After all it takes time to ensure that “all students” have “an informed concern for the larger good.” To be guided in life by always asking “what is most worth doing?” Nothing personal to my teacher readers, but an ed degree, or a political science doctorate, or urban planning masters do not qualify anyone to create a curriculum designed to mandate that attitude. And I would be the first to concede, neither does a law degree. That should be an individual decision backed up by the wisdom of the ages. And no I am not referring to the Dalai Llama’s version of the wisdom of the ages. Which is part of the reason contemplative education is so troubling. That takes the personal decision away by grounding action in unconscious feelings and school redesigned new values. But the contemplative push meshes with this new Essential Learning Outcomes perfectly.

The troubling Part 2 “From the American Century to the Global Century” laid out a strategy to make the US demise quite inevitable. Poisoned via expensive education. The report basically lays out every talking point or UN-led initiative to become the Holy Grails incorporated into all education. Then the report falsely claims (as a Phi Beta Kappa history major I may know this off the top of my head but few students today will) the following:

“Americans live in the world’s most powerful democracy. But democracy, as the founders recognized [not], is much more than a design for government and lawmaking. Rather, it is a framework for a special kind of society in which citizens must take mutual responsibility for the quality of their own communities and their shared lives. Democracies are founded on a distinctive web of values: human dignity, equality, justice, responsibility, and freedom.”

That has to be John Dewey and Martha Nussbaum’s definition of freedom which is all about the larger good being fulfilled. No wonder we keep finding obligations throughout the actual definition of Career Ready that just reek of Communitarianism. Creating that belief in each student is an Essential Learning Outcome. And the report even asks ” How do we cultivate what Martha Nussbaum has called the “narrative imagination” so that graduates are able to engage diverse communities and other societies? How do we prepare citizens to address the growing and destabilizing divisions between those with hope and those who still live on the margins of our own and other societies.”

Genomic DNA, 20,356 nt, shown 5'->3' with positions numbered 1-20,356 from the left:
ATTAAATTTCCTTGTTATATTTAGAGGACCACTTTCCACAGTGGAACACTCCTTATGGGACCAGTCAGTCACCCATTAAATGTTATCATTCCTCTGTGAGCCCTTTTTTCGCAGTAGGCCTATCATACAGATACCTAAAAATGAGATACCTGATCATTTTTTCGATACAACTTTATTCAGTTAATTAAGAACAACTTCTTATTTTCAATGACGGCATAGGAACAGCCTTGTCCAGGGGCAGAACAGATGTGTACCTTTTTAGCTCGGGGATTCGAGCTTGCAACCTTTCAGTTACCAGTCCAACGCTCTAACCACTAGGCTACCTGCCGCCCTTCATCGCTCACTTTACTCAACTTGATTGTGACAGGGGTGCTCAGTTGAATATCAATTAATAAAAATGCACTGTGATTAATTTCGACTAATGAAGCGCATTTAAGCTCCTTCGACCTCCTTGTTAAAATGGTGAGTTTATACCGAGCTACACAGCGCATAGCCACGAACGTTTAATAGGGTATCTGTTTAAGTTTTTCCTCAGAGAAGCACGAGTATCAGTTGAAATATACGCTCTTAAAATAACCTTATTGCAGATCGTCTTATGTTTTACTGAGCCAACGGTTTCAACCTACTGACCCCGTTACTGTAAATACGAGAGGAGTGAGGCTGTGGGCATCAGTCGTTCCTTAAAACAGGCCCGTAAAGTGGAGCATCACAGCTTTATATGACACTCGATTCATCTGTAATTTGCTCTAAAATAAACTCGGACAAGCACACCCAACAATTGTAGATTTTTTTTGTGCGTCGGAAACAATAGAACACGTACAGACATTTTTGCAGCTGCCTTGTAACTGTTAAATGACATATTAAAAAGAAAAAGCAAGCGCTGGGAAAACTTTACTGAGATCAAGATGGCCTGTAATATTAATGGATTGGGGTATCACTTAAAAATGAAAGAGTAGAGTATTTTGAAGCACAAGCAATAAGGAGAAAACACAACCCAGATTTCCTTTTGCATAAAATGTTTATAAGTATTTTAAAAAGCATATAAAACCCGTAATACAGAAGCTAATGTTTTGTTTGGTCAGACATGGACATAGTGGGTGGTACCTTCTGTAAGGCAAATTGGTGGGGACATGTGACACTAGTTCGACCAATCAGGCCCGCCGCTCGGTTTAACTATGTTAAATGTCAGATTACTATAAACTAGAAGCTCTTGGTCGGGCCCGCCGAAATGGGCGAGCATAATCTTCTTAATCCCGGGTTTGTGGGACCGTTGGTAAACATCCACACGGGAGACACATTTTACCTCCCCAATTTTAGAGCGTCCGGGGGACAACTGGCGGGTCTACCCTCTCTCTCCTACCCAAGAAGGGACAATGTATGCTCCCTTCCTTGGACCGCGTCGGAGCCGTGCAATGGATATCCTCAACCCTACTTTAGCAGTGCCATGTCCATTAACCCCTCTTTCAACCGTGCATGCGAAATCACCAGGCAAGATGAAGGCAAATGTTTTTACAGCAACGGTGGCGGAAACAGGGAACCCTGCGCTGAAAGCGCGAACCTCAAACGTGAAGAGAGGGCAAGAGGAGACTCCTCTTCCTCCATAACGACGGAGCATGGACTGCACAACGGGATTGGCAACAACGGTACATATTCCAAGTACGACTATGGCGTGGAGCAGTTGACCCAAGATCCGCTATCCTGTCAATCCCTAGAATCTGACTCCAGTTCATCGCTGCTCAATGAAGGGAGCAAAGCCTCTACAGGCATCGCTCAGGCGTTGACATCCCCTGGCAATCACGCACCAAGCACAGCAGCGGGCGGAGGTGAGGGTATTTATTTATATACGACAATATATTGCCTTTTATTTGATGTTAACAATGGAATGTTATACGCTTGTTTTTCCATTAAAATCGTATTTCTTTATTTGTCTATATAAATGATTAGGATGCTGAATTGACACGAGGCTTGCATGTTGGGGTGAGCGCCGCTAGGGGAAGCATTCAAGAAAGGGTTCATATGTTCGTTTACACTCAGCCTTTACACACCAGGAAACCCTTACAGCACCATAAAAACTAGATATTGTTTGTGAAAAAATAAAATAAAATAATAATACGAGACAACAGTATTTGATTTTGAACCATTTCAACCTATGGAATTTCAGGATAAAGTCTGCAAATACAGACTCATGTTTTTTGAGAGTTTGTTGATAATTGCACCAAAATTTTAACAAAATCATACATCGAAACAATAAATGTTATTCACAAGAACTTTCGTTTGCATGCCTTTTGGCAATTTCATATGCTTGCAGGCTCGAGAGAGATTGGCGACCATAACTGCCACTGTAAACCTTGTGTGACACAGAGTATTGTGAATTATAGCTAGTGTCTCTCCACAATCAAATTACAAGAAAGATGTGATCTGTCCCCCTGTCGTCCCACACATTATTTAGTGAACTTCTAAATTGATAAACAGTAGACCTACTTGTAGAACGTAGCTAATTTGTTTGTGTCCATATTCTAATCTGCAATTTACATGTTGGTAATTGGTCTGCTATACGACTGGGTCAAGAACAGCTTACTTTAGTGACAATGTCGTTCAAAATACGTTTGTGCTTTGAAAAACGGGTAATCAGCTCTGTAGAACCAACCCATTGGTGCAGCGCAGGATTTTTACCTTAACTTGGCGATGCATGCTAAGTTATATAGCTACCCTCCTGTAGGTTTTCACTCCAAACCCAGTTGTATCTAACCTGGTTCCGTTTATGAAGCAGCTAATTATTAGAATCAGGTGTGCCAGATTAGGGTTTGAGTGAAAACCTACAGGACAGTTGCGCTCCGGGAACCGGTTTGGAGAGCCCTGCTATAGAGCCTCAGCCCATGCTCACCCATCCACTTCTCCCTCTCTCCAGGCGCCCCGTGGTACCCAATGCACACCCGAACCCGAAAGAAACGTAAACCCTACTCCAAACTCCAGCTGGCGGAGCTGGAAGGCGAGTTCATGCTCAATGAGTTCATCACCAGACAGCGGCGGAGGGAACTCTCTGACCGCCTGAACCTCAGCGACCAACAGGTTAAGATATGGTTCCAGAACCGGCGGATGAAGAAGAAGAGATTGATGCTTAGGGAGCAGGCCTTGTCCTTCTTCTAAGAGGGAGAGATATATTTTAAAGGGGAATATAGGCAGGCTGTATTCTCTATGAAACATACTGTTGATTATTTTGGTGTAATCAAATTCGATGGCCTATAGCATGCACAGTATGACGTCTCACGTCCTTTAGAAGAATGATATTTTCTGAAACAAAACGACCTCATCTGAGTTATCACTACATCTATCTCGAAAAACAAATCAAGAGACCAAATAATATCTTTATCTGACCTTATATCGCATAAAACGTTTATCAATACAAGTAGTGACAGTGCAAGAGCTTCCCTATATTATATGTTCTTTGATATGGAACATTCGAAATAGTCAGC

Now doesn’t that goal mirror the reasons laid out in the last post for using education to mobilize low income children of color? You can organize students and parents but this vision cannot make the world work the way it plans. It simply removes the mental tools that can best help the individual cope with genuine daily problems.  I need to move on but Martha calls this sought view for ed “cosmopolitan education” and it is clearly why she was the IB’s Keynote Speaker on creating desired Worldviews.

I am going to quote in its entirety the AACU’s Principles of Excellence framework since it is THE governing vision for what students are to become in the 21st century, using K-12 and higher ed, and CCSSI and Democracy Projects and Global Competency etc as the cudgels to make it so. And personal data to monitor it is happening.

Principle One. Aim High–and Make Excellence Inclusive

Make the Essential Learning Outcomes a Framework for the Entire Educational Experience, Connecting School, College, Life, and Work

Principle Two. Give Students a Compass

Focus Each Student’s Plan of Study on Achieving the Essential Learning Outcomes–and Assess Progress

Principle Three. Teach the Arts of Inquiry and Innovation

Immerse All Students in Analysis, Discovery, Problem Solving, and Communication, Beginning in School and Advancing in College

Principle Four. Engage the Big Questions

Teach through the Curriculum to Far-Reaching Issues–Contemporary and Enduring–in Science and Society, Cultures and Values, Global Interdependence, the Changing Economy, and Human Dignity and Freedom

Principle Five. Connect Knowledge with Choices and Action

Prepare Students for Citizenship and Work through Engaged and Guided Learning on “Real-World” Problems

Principle Six. Foster Civic, Intercultural, and Ethical Learning

Emphasize Personal and Social Responsibility, in Every Field of Study

Principle Seven. Assess Students’ Ability to Apply Learning to Complex Problems

Use Assessment to Deepen Learning and to Establish a Culture of Shared Purpose and Continuous Improvement

I bolded that Shared Purpose to be able to point out that is describing the Community of Learners concept we have traced back to Michael Cole, Courtney Cazden, and Ann Brown’s visit to the Soviet Union during the Cold War. Please also notice what the continuous improvement is in. These listed Learning Outcomes.

We will be here all day if I describe all the ways these Outcomes reflect every post I have ever written on this blog. No wonder I found what I found and we can talk about the links in comments if you like.